What if your washing machine could remind you to put your clothes in the dryer, or music started to play in your bathroom as soon as you started running a bath?

Neurio aims to make this a reality. The device makes ordinary home appliances “smart,” so they can gather data about your energy usage, notify you about timely information, and adapts to your personal patterns.

Energy Aware, the company behind Neurio, has surpassed its fundraising goal on Kickstarter in just 10 days, attracting money from over 800 backers interested in its “home intelligence” technology. Neurio costs around $140 .

Neurio monitors electricity through a WiFi power sensor that connects to the breaker panel in your home. This means it can figure out what your appliances are up to, without the need to put sensors on every device.

The data is processed in the cloud and delivered to home owners who can track and manage it using an app.

Cofounder and CEO Janice Cheam said Neurio aims to create a home that learns from its inhabitants to respond to its needs. Like Carson the butler in Downton Abbey.

“More and more appliances are connecting to the net, but we still interact with them one at a time through switches and buttons,” Cheam said. “With Neurio, appliances can learn about the home, figuring out what other devices are doing and what the user is up to. This added intelligence is how your home learns to adjust to your needs.”

This means that regular appliances can participate in the smart home.

The Internet of Things is one of the hottest trends of the year, one that is expected to stimulate significant economic growth and promote energy efficiency.

Thanks to a revival of the maker movement, advancements in hardware development, cloud and mobile technology, and crowdfunding platforms, the market is flooded with cool devices that turn up the heat when you get home, tells you if your aging parent is taking his medicine from afar, lets you remotely cast your house in red light,  or sends an alarm if there is a security threat.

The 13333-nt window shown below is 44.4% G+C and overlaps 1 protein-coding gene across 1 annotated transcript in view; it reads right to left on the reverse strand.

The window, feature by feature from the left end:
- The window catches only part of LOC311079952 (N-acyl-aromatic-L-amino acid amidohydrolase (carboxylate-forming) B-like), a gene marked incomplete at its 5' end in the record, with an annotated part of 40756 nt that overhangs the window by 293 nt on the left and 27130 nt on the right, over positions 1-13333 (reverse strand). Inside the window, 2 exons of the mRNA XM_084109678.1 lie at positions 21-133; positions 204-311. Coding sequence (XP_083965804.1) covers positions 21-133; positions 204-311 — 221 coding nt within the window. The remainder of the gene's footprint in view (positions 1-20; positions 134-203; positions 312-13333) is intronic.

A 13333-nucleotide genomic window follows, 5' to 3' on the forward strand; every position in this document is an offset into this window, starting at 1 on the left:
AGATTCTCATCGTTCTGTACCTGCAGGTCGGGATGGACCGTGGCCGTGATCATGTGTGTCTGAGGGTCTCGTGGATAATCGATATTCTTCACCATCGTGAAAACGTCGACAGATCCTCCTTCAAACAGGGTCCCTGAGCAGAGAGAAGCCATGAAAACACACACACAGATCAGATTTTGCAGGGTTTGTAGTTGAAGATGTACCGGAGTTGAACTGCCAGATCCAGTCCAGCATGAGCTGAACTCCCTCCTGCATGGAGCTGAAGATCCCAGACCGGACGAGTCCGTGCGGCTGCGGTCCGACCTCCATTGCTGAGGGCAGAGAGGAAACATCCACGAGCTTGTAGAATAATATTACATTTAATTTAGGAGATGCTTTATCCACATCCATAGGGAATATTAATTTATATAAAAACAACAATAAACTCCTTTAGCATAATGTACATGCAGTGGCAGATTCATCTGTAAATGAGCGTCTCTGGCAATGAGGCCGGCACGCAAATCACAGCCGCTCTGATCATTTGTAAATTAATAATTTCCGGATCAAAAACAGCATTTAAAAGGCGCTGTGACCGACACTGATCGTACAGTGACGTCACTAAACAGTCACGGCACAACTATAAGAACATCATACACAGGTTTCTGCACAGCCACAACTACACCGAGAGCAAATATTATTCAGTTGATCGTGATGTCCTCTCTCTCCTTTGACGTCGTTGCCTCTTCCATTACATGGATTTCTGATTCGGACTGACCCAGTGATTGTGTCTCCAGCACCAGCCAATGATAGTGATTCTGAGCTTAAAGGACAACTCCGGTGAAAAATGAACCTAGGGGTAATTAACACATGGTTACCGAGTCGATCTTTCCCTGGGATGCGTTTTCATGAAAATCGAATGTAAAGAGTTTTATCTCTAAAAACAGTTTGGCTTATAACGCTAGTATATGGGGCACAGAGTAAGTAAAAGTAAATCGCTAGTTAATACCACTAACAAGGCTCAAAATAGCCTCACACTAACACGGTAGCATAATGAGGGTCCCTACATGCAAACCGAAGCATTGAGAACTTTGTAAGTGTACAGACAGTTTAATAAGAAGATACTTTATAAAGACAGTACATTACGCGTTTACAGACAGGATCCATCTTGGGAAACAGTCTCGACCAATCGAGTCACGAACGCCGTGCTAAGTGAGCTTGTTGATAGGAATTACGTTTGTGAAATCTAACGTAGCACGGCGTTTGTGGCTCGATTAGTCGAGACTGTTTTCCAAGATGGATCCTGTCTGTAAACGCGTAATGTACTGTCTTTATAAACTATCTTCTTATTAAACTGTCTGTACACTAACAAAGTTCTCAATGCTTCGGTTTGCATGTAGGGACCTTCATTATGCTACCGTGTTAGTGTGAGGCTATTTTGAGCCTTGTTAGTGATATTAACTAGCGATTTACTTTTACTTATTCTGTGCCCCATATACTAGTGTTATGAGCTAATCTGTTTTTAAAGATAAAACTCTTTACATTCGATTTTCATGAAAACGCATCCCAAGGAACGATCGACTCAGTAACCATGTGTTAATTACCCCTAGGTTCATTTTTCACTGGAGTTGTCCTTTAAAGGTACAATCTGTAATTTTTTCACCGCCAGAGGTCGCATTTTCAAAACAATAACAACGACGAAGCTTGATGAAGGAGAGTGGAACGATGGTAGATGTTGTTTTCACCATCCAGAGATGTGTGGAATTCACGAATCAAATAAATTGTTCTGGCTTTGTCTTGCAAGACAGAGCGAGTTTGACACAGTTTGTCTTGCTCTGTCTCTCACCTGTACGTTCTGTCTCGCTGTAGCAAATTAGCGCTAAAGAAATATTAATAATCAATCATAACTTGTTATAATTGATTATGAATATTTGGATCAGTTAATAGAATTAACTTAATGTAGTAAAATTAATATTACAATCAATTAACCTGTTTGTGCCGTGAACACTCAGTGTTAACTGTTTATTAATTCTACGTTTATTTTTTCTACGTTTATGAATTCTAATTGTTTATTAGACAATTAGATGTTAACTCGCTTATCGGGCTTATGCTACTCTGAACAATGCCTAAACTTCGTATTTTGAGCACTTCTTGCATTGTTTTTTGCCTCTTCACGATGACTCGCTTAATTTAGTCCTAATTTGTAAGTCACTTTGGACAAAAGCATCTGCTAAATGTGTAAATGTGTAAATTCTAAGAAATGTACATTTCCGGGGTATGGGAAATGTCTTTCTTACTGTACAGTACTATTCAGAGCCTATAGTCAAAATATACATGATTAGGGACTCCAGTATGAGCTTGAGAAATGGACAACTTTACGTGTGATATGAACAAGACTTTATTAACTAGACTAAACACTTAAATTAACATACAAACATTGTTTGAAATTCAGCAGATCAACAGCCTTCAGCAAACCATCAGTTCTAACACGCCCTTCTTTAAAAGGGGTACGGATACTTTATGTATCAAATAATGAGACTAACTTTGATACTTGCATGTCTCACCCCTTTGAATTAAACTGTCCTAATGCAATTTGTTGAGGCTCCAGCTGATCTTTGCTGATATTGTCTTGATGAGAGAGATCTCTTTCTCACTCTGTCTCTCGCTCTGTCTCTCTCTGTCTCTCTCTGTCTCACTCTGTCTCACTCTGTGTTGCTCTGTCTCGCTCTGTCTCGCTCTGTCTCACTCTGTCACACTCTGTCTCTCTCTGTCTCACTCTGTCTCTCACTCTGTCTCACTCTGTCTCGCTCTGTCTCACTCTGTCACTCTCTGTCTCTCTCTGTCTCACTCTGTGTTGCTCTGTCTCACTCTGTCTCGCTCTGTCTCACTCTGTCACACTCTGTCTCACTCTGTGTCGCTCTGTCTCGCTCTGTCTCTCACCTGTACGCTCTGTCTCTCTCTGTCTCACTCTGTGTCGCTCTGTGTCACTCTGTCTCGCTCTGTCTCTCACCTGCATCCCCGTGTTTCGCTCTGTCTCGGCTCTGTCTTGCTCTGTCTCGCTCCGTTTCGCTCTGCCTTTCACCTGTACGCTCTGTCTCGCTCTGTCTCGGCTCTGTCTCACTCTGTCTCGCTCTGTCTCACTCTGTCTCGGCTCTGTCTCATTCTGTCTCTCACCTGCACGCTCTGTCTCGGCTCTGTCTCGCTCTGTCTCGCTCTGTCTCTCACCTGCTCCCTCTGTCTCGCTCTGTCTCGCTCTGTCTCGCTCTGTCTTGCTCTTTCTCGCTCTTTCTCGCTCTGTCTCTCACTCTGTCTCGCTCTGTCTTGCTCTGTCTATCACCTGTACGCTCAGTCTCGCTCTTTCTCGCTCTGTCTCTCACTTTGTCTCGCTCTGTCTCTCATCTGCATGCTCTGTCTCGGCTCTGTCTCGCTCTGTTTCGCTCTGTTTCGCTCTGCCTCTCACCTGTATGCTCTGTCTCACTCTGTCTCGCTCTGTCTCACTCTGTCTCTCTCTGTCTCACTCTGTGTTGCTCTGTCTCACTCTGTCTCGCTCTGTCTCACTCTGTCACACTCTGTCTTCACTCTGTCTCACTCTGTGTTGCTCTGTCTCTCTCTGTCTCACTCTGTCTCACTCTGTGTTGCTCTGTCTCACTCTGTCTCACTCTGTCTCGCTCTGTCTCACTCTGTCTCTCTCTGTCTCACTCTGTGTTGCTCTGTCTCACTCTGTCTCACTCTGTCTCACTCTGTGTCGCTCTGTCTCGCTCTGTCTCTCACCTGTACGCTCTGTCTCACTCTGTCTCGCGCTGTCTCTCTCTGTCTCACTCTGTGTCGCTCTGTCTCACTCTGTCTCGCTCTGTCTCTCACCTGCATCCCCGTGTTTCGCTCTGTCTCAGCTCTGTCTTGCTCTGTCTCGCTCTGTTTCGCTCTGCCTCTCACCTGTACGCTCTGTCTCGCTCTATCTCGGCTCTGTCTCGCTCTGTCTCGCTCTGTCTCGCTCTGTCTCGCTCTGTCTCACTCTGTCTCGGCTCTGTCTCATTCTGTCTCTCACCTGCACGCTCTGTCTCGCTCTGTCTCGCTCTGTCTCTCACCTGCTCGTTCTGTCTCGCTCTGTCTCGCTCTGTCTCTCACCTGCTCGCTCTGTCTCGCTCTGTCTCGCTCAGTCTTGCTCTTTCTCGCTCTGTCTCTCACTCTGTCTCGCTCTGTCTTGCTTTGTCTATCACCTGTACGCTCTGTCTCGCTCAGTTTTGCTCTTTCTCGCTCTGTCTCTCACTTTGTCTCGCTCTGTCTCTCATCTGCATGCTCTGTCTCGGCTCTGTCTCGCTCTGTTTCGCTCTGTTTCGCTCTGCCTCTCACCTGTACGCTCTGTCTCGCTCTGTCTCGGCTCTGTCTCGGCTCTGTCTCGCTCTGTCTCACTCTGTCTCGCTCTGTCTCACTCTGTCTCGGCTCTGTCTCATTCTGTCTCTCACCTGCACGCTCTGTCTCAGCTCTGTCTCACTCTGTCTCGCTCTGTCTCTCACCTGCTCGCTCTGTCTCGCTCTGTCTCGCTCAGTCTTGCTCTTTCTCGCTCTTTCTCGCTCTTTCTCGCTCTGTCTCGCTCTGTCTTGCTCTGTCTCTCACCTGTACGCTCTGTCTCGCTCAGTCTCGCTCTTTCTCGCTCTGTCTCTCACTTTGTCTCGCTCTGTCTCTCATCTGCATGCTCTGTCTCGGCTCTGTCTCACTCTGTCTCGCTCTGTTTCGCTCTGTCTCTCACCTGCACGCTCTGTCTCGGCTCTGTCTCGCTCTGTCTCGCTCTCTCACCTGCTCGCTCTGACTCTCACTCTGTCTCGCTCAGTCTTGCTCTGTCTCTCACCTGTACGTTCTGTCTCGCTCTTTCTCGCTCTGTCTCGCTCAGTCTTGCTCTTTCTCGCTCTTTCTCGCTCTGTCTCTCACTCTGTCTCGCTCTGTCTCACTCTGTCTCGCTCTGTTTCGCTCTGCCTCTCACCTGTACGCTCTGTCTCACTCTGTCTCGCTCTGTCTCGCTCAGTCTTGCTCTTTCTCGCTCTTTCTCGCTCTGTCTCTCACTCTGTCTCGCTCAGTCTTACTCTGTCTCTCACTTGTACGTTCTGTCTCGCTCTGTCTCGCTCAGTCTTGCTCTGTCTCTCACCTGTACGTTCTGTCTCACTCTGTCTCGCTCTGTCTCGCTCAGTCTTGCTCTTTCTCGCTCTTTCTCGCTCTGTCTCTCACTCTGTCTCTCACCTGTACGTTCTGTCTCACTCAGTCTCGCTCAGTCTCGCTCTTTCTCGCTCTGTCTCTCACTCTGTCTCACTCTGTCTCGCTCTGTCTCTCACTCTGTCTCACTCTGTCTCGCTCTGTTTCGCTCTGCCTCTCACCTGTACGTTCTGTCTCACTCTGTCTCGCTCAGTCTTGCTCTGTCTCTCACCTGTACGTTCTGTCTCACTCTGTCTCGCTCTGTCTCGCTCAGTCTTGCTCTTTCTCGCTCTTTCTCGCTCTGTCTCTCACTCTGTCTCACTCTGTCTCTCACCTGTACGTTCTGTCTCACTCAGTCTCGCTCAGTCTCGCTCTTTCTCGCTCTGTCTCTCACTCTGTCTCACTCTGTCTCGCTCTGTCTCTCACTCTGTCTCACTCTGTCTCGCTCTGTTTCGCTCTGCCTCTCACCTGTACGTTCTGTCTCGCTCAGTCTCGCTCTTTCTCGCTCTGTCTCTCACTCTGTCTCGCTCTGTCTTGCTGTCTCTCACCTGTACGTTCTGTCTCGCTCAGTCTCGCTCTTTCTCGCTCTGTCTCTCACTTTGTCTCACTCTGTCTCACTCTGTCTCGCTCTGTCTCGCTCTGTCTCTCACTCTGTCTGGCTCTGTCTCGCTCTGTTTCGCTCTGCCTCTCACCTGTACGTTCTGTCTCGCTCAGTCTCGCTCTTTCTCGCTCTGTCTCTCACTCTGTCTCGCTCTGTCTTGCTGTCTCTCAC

Large corporations like AT&T, Verizon, Microsoft, Vivint, Philips, and Comcast sell home automation devices and systems, as do smaller startups like Nest, Canary, Ube, and Zonoff.

The explosion of products, however, has its downsides. The market is fragmented and this presents a problem for consumers. People don’t want to switch out all of their appliances for new smart ones, nor do they want to monitor multiple, different sensors.

Neurio’s approach takes care of both of those concerns — a single device, and your home can be connected.

The first accompanying app to go along with Neurio is called Wattson, and the company said beta users have saved up to 44% off their energy bills by identifying what they should turn off or unplug.

Neurio also has an open API, so developers can build on the platform and integrate third party systems. It is integrated with SmartThings and IFTTT, so people can control other connected devices like Nest, Philips HUE, and Belkin’s WeMo.

Energy Aware was founded in 2005 by students at the University of British Columbia. It has built products for resource conservation for years, helping utility companies engage with their customers. The team decided to raise money for their consumer device on Kickstarter, and make its products available to the public at a reasonable price point.

The company is based on Vancouver.